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Text: Niek Steenhuis

Photography: Aad Hoogendoorn



A new year brings new perspectives. We asked two Facility Management experts about trends in the field. >>

Leo van de Pieterman (l) Gerard de Bruijn


We have agreed to meet at a restaurant a stones throw from the exposition halls in s-Hertogenbosch, which is where the Dutch Facilities Expo is organized every year. Leo van de Pieterman and Gerard de Bruijn have over fifty years of Facilities Management experience between them. Van de Piederman

has worked as a service and support manager for KLM and Sodexo, while De Bruijn is the man behind Humanagement. Renske van der Heide, a product manager at TOPdesk, asked them about Facilities Management trends and their predictions for 2012.

F.l.t.r.: Leo van de Pieterman, Gerard de Bruijn, Renske van der Heide


eo Ran de dieterman has been active in Facilities Management for over thirty years, working first for KLM and then moving to Sodexo in 2007. He is also a member of a number of Dutch organizations for Facilities Management professionals. erard de druijn is the CEO of Humanagement, an agency for interim project management for facilities. Humanagement pushes the fields boundaries, focusing on topics such as IT integration, Business Continuity Management and facilities ethics. enske Ran der Heide works as a product manager for TOPdesk. She is particularly interested in Facilities Management, and is chairman of the Young Professionals group in the Dutch Facilities Management organization FMN.

Facilities ethics
 RdHH: What do you think are the most interesting themes in FM at the moment?  ddH: Facilities ethics, for a start. Humanagement will be researching this theme in 2012. How do we treat our colleagues and business relations? What should we do when the cleaners are treated like dirt? What should you do when confronted with integrity issues?  RdHH: What can facility managers to do encourage ethical behaviour?  ddH: I believe that you should know what your organization stands for, and that facility managers should set the right example. You need to translate ethics into responsible actions. Being a good commissioning party is one of the most important aspects, as it makes sure that external customers are also good employers.  RddH: Ethics is certainly an important theme, also in outsourcing. In my experience, you can achieve much more when both parties give each other the space they need. The customer will express his needs which are not the same as his expectations and the provider can give feedback on how these needs can be met, preferably right from the start.  RdHH: You cant really ask questions like Have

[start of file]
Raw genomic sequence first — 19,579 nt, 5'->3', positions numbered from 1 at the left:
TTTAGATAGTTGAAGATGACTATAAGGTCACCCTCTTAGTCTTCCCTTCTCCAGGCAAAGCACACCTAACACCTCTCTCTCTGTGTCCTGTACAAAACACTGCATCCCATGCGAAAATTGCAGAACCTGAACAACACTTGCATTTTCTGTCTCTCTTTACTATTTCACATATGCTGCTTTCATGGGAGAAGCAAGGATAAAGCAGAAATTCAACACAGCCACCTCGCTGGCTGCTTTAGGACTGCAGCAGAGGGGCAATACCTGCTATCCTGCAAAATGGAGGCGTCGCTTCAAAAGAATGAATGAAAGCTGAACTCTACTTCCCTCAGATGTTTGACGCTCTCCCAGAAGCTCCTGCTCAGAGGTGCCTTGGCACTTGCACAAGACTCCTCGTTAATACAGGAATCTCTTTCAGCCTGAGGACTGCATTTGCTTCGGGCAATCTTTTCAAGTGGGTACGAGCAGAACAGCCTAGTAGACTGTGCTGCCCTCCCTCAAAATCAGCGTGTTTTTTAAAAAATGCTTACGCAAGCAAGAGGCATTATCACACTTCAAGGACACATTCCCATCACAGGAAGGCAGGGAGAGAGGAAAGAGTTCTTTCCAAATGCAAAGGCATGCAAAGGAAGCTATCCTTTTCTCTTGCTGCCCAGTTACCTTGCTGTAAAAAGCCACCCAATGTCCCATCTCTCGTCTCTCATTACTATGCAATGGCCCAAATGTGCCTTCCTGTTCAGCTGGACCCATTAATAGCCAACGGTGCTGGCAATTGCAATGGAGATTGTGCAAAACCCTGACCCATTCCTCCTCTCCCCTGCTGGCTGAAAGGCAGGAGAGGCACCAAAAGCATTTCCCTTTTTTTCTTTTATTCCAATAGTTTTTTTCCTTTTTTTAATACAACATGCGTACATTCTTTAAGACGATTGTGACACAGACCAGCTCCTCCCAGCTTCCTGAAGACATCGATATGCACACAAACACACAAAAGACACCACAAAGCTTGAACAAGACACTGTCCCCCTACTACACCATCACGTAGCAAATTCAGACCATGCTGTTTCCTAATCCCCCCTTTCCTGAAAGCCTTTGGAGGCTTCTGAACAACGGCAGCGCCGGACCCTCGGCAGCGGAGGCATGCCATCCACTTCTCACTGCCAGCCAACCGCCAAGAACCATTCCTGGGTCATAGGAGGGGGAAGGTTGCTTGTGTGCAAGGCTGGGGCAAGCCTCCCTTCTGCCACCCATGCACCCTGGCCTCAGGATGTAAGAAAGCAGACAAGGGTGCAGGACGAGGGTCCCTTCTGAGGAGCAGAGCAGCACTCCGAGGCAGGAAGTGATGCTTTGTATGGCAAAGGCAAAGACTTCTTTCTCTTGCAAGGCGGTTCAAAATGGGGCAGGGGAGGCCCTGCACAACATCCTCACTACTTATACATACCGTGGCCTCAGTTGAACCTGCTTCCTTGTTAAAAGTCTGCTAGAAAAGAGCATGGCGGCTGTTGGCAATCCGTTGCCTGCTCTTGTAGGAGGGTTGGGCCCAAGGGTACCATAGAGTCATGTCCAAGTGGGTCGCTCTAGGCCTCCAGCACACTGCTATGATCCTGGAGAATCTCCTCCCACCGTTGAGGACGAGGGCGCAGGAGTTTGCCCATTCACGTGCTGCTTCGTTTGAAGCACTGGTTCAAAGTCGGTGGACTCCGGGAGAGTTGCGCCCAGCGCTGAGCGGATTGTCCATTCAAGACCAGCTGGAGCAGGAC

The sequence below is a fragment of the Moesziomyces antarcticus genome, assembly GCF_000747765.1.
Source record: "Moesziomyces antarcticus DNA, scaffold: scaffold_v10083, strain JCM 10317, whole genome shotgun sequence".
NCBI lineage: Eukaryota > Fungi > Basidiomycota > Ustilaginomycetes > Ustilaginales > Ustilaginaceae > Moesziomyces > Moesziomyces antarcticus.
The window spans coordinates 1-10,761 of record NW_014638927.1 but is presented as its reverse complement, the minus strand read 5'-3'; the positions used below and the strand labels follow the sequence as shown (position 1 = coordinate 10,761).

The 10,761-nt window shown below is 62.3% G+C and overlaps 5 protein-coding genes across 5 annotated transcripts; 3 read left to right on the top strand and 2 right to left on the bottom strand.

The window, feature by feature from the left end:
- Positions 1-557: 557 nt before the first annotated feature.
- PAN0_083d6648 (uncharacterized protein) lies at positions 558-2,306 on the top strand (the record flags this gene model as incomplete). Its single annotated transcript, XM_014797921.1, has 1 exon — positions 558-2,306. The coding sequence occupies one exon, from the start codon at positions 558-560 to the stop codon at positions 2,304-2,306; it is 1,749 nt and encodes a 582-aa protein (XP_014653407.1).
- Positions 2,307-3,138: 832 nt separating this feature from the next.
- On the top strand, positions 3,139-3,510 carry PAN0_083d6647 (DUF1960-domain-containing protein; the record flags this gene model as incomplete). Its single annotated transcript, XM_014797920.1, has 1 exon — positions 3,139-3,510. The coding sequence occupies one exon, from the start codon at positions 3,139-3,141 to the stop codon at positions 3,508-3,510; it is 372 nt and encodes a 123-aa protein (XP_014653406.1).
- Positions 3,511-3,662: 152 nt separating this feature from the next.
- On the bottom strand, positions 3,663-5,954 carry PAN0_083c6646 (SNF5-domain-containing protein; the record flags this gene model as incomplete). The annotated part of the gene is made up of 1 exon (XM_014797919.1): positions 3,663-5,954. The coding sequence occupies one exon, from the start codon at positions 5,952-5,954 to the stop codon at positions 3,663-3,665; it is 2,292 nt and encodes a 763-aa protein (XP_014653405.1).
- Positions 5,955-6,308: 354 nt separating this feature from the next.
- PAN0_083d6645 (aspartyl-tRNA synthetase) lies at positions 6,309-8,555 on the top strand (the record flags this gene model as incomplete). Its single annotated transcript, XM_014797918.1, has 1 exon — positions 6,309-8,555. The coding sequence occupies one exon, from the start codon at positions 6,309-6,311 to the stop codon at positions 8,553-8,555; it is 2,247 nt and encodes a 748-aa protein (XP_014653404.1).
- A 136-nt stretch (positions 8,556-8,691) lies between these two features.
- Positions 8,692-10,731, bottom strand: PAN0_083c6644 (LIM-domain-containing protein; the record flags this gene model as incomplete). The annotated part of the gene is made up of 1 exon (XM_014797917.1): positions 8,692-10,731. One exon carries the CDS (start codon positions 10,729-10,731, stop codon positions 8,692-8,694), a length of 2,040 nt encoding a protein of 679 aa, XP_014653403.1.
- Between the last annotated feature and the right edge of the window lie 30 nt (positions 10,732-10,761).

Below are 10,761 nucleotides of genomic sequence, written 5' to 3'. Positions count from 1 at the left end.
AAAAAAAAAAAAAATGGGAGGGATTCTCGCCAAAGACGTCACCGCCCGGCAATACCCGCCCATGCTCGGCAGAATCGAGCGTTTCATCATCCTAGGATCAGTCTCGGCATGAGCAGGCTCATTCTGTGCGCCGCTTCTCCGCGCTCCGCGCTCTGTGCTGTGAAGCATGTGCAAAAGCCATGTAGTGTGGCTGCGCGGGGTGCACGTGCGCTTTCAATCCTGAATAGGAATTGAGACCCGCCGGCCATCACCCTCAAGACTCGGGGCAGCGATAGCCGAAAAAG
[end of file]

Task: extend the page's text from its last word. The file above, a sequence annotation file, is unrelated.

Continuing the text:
you cleaned three times yet this week? What kind of agreements do you make?  RddH: The exact number of times that the office has been cleaned is no longer important. The real question is: has the cleaning resulted in the desired effects? You can then determine what the desired effects are.

The New World of Work

 RddH: The New World of Work is also an important theme.  ddH: Exactly. Work relations are changing: there are more and more possibilities to work at home and during the commute, and virtual meetings are also becoming more commonplace. People are starting to use the office as a kind of pigeon coop.  RdHH: If people work at home or on location, facility managers are not really able to control how they set up their work space. How can you influence this?  ddH: You shouldnt.  RddH: You simply cannot control work environments in the New World of Work. People use their laptops to work in restaurants and cafs, while others prefer to work at home. If we are lucky, they will


Gerard de Bruijn


have a study or office at home that complies with health and safety regulations to some extent. But you dont want to know how many people work at the kitchen table because they find that more enjoyable.  ddH: I do hope that we can move away from strict regulations in this area: more initiatives such as Bring Your Own Device, for instance, instead of pinning the situation down with rules and regulations. Although, even if people can work wherever and whenever they want, Im not sure that they will make use of this freedom; a large group will still feel the need to collaborate with colleagues and will prefer to do this at the office. rather than just being pushed by individuals, which has resulted in tangible changes. For instance, there are more energy-efficient company cars now. Facility suppliers want to set themselves apart with an eco-friendly

we know what can be improved and how to


Leo van de Pieterman

do it its time to get started! Present your customers with investments that will pay for themselves, such as healthier food. That will up productivity by increasing feelings of wellbeing among your staff, and also cut down on absenteeism. Its an investment, but it pays for itself in the long run.

The future
 RdHH: What are your predictions for 2012?  RddH: I think we will start seeing the consequences of the New World of Work. I, for one, cannot wait to see the results.  ddH: I hope we can finally cast off the yoke of the economic crisis that things wont be too sober and sombre, and that we can offer services with passion, pride and pleasure. After all, thats what facilities management is all about.

 ddH: We havent discussed sustainability yet! It has developed into more than just a hobby for back-to-nature enthusiasts. Im seeing lots of great developments. Sustainability is actually on many organizations agendas,

image and are acting accordingly.  RddH: Sustainability is more than just a trend, though. Much like improving services, it has become a part of operational management. There is still room for improvement, of course, but were ready for it: we have the technology,